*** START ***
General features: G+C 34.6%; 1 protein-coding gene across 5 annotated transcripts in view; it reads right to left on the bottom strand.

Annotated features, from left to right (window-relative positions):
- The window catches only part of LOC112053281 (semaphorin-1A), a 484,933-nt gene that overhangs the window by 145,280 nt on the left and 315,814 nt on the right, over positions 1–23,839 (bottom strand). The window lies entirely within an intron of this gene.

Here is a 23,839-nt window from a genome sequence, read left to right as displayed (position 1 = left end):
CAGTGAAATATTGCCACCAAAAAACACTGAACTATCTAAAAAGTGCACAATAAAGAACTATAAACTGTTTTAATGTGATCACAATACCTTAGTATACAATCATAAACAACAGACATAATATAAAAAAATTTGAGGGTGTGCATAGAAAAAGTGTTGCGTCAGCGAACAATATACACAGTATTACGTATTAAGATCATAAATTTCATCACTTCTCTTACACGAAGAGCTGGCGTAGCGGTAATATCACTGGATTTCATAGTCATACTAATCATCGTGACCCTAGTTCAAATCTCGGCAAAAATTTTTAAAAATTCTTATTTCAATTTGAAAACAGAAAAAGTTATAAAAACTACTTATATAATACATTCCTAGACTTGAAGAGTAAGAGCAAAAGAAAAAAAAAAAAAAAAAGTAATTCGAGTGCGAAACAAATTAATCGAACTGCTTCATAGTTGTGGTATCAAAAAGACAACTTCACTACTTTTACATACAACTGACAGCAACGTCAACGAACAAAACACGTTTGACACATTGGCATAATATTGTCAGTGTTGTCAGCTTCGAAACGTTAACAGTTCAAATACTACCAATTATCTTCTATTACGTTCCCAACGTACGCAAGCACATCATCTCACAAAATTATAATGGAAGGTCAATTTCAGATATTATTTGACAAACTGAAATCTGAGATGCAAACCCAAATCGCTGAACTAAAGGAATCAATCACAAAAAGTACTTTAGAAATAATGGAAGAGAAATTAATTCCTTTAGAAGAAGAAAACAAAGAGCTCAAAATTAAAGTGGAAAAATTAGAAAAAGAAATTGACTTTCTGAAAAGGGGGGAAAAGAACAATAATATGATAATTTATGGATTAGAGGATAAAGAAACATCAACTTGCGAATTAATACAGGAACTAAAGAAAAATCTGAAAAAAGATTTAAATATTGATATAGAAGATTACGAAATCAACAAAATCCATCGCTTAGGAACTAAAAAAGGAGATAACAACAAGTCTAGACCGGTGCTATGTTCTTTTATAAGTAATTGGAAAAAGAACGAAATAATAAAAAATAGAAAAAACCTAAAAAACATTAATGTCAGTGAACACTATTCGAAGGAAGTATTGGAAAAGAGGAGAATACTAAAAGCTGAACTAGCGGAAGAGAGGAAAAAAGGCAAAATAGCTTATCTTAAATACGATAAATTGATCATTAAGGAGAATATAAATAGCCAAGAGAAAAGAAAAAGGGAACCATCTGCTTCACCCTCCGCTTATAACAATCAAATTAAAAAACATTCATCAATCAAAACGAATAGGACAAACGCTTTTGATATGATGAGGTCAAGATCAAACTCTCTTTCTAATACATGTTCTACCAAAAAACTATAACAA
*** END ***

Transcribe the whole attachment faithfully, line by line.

General features: G+C 34.6%; 1 protein-coding gene across 5 annotated transcripts in view; it reads right to left on the bottom strand.

Annotated features, from left to right (window-relative positions):
- The window catches only part of LOC112053281 (semaphorin-1A), a 484,933-nt gene that overhangs the window by 145,280 nt on the left and 315,814 nt on the right, over positions 1–23,839 (bottom strand). The window lies entirely within an intron of this gene.

Here is a 23,839-nt window from a genome sequence, read left to right as displayed (position 1 = left end):
CAGTGAAATATTGCCACCAAAAAACACTGAACTATCTAAAAAGTGCACAATAAAGAACTATAAACTGTTTTAATGTGATCACAATACCTTAGTATACAATCATAAACAACAGACATAATATAAAAAAATTTGAGGGTGTGCATAGAAAAAGTGTTGCGTCAGCGAACAATATACACAGTATTACGTATTAAGATCATAAATTTCATCACTTCTCTTACACGAAGAGCTGGCGTAGCGGTAATATCACTGGATTTCATAGTCATACTAATCATCGTGACCCTAGTTCAAATCTCGGCAAAAATTTTTAAAAATTCTTATTTCAATTTGAAAACAGAAAAAGTTATAAAAACTACTTATATAATACATTCCTAGACTTGAAGAGTAAGAGCAAAAGAAAAAAAAAAAAAAAAAGTAATTCGAGTGCGAAACAAATTAATCGAACTGCTTCATAGTTGTGGTATCAAAAAGACAACTTCACTACTTTTACATACAACTGACAGCAACGTCAACGAACAAAACACGTTTGACACATTGGCATAATATTGTCAGTGTTGTCAGCTTCGAAACGTTAACAGTTCAAATACTACCAATTATCTTCTATTACGTTCCCAACGTACGCAAGCACATCATCTCACAAAATTATAATGGAAGGTCAATTTCAGATATTATTTGACAAACTGAAATCTGAGATGCAAACCCAAATCGCTGAACTAAAGGAATCAATCACAAAAAGTACTTTAGAAATAATGGAAGAGAAATTAATTCCTTTAGAAGAAGAAAACAAAGAGCTCAAAATTAAAGTGGAAAAATTAGAAAAAGAAATTGACTTTCTGAAAAGGGGGGAAAAGAACAATAATATGATAATTTATGGATTAGAGGATAAAGAAACATCAACTTGCGAATTAATACAGGAACTAAAGAAAAATCTGAAAAAAGATTTAAATATTGATATAGAAGATTACGAAATCAACAAAATCCATCGCTTAGGAACTAAAAAAGGAGATAACAACAAGTCTAGACCGGTGCTATGTTCTTTTATAAGTAATTGGAAAAAGAACGAAATAATAAAAAATAGAAAAAACCTAAAAAACATTAATGTCAGTGAACACTATTCGAAGGAAGTATTGGAAAAGAGGAGAATACTAAAAGCTGAACTAGCGGAAGAGAGGAAAAAAGGCAAAATAGCTTATCTTAAATACGATAAATTGATCATTAAGGAGAATATAAATAGCCAAGAGAAAAGAAAAAGGGAACCATCTGCTTCACCCTCCGCTTATAACAATCAAATTAAAAAACATTCATCAATCAAAACGAATAGGACAAACGCTTTTGATATGATGAGGTCAAGATCAAACTCTCTTTCTAATACATGTTCTACCAAAAAACTATAACAA